Although tremors do occur in the hands, this is rarely to do with the more usual problems associated with the wrist or hands, and is more usually down to a neurological issue, so patients will be referred in most cases to a neurologist. 

The best way to cure carpal tunnel syndrome is surgery, although occasionally relief can be had using steroid injections.

The operation is called carpal tunnel release surgery. This releases the tension caused by the squeezing of the median nerve.

The carpal tunnel itself is released by cutting the transverse carpal ligament, which is the tissue that wraps around the tendons and median nerve in the wrist.

This is often carried out through open surgery, where an incision is made in the palm to reveal the ligament, which is then widened to release the tension on the nerve. With that achieved, the wound is then closed with stitches and bandaged.

The operation is usually done under a local anaesthetic, so you will be awake during the operation, and once done and when you feel comfortable enough, you will be able to return home.

You may need pain relief as the wound heals and you will be advised of this as well as any other aftercare. A follow up appointment will also be made to check everything is healing as expected. 

A liquid corticosteroid injection is commonly used to treat trigger finger. This is injected into the sheath surrounding the tendon at the base of the affected finger. After a period varying from a few days to a few weeks, your finger should make a more or less full recovery as the steroid does its work in reducing the inflammation in the sheath surrounding the tendon.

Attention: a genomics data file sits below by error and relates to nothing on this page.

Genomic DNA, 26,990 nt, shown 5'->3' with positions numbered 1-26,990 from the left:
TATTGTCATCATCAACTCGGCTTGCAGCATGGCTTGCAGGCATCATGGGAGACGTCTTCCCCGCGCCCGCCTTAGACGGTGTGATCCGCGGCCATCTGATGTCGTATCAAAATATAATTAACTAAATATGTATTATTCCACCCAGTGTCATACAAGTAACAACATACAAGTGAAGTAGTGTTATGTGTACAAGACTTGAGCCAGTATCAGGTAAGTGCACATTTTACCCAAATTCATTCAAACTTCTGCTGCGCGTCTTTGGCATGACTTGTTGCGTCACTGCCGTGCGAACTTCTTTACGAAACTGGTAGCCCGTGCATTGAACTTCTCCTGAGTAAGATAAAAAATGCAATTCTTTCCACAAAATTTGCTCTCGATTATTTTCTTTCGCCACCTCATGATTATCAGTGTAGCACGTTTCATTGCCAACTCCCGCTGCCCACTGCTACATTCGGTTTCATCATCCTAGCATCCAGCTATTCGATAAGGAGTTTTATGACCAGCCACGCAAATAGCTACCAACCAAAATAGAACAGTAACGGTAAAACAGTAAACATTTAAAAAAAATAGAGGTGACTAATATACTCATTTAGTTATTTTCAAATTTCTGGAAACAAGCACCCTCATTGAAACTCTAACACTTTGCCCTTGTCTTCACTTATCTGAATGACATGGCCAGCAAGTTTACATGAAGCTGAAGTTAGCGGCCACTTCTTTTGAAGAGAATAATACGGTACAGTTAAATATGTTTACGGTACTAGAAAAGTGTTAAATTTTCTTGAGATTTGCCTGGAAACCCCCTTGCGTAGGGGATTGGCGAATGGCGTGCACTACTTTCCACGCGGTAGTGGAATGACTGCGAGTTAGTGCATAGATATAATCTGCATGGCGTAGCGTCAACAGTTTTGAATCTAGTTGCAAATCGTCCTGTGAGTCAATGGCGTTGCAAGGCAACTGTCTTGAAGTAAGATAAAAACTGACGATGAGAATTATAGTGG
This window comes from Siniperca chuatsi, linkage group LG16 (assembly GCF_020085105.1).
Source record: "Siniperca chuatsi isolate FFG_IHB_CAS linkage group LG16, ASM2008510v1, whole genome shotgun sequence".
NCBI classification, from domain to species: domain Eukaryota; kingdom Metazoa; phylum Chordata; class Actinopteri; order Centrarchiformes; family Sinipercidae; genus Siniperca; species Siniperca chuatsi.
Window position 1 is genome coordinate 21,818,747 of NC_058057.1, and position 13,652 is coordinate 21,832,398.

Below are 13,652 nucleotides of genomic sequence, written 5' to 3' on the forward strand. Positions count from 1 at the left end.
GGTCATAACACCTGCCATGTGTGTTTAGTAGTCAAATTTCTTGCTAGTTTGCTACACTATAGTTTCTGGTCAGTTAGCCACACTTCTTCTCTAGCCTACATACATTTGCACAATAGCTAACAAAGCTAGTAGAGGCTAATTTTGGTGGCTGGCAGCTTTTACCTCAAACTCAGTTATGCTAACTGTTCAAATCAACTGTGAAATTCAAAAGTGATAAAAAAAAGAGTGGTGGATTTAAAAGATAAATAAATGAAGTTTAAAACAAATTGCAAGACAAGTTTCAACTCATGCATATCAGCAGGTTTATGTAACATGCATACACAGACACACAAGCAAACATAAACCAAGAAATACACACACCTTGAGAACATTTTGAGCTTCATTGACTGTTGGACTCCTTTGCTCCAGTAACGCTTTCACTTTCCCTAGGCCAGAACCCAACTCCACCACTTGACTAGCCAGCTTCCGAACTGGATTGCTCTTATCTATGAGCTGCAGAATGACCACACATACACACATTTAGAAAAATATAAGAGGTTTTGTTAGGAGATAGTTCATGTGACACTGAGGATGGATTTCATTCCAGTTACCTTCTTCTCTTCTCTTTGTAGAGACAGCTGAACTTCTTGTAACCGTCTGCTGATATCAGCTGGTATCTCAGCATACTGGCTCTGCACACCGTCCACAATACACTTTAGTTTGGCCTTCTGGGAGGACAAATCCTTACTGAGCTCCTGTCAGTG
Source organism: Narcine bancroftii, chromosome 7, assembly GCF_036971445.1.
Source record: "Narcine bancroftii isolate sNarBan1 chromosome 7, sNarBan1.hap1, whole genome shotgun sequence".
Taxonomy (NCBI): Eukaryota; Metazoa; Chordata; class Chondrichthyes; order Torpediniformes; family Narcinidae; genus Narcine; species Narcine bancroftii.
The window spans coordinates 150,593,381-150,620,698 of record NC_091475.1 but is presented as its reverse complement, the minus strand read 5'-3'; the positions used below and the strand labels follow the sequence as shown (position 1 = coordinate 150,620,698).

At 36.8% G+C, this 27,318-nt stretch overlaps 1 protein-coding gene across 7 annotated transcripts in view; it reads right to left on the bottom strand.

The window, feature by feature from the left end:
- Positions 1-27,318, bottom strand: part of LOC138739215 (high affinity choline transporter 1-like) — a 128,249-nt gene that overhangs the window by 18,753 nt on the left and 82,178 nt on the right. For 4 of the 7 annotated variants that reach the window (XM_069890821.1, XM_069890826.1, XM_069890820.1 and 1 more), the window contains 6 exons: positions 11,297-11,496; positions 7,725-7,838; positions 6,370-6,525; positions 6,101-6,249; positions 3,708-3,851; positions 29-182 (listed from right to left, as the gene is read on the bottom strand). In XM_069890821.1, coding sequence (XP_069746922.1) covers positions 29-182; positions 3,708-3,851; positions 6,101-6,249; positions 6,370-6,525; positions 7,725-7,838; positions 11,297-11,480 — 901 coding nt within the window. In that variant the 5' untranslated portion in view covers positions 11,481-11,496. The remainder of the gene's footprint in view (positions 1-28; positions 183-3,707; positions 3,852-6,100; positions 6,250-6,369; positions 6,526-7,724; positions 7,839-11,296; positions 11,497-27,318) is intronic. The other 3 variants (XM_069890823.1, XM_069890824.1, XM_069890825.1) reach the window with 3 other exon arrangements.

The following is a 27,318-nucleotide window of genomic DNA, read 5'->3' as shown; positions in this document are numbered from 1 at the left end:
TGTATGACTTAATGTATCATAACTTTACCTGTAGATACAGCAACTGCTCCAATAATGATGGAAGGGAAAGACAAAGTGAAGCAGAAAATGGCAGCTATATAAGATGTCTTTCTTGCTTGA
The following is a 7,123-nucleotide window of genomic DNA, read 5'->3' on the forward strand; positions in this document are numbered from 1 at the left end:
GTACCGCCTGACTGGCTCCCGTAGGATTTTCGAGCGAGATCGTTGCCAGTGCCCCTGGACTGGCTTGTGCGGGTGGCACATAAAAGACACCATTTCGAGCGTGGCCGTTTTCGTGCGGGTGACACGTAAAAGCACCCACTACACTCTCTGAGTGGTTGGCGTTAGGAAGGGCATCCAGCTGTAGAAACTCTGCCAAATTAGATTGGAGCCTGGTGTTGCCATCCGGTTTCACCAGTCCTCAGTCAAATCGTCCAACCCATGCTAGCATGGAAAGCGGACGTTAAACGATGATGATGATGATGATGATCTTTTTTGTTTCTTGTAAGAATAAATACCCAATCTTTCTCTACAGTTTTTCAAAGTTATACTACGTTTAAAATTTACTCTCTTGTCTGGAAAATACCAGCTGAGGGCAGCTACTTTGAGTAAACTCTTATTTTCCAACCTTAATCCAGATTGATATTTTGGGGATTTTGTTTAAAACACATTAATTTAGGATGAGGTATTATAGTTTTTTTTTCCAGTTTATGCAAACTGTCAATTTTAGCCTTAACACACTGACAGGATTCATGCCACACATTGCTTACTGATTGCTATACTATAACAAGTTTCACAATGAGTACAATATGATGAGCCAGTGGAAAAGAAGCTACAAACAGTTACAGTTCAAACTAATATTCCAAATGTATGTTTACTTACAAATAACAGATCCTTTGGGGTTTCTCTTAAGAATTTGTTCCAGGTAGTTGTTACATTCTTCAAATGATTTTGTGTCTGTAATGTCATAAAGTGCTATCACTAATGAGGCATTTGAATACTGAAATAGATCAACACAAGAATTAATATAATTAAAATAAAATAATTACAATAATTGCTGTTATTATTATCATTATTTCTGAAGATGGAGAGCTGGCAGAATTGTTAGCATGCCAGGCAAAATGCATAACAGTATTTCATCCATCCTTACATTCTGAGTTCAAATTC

The procedure is very quick and is usually done at the same time as the initial consultation, meaning you can be in and out in less than half an hour.

The longer a trigger finger remains untreated, the more chances it has of worsening (even resulting in a locked finger), at which point surgery may be the only option (this may also be recommended if steroids fail to work).

Surgery is a straightforward operation with an incision made to release the tension allowing the finger to move freely once again (a procedure known as percutaneous trigger finger release surgery). 

The main way to treat dupuytren's contracture is with open surgery where a cut is made in the hand so the surgeon can straighten the finger (this is called a fasciectomy).

The operation is usually straightforward and you'll be able to return home the same day. 

As well as parking available during your visit, Werndale Hospital has 17 en-suite private rooms should you need to stay overnight (or longer) and medical officers available at all times to ensure your comfort.

We have state of the art equipment including an MRI scanner, X-ray, ultrasound, and mobile CT unit.

Should an operation be required, our state of the art operating theatres have laminar flow air control to ensure your environment is kept bacteria free.

Please don't hesitate to call Werndale Hospital on 01267 225600 if you would like to discuss your next steps. If you wish to book an appointment, please speak to our out-patient department on 01267 225644. 

Specialists offering Hand & wrist surgery

Mr John Black

Consultant Orthopaedic Surgeon

LRCP&SI, FRCSI, Orthopaedic Specialist Register

BMI Werndale Hospital

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Mr Owain Ennis

Consultant Orthopaedic Surgeon

MB BCh (Wales) FRCS Trauma and Orthopaedics (Edinburgh)

BMI Werndale Hospital

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Mr Andrew Bebbington

Consultant Orthopaedic & Hand Surgeon

MBBCh, MRCS, FRCS(Tr&Orth)

BMI Werndale Hospital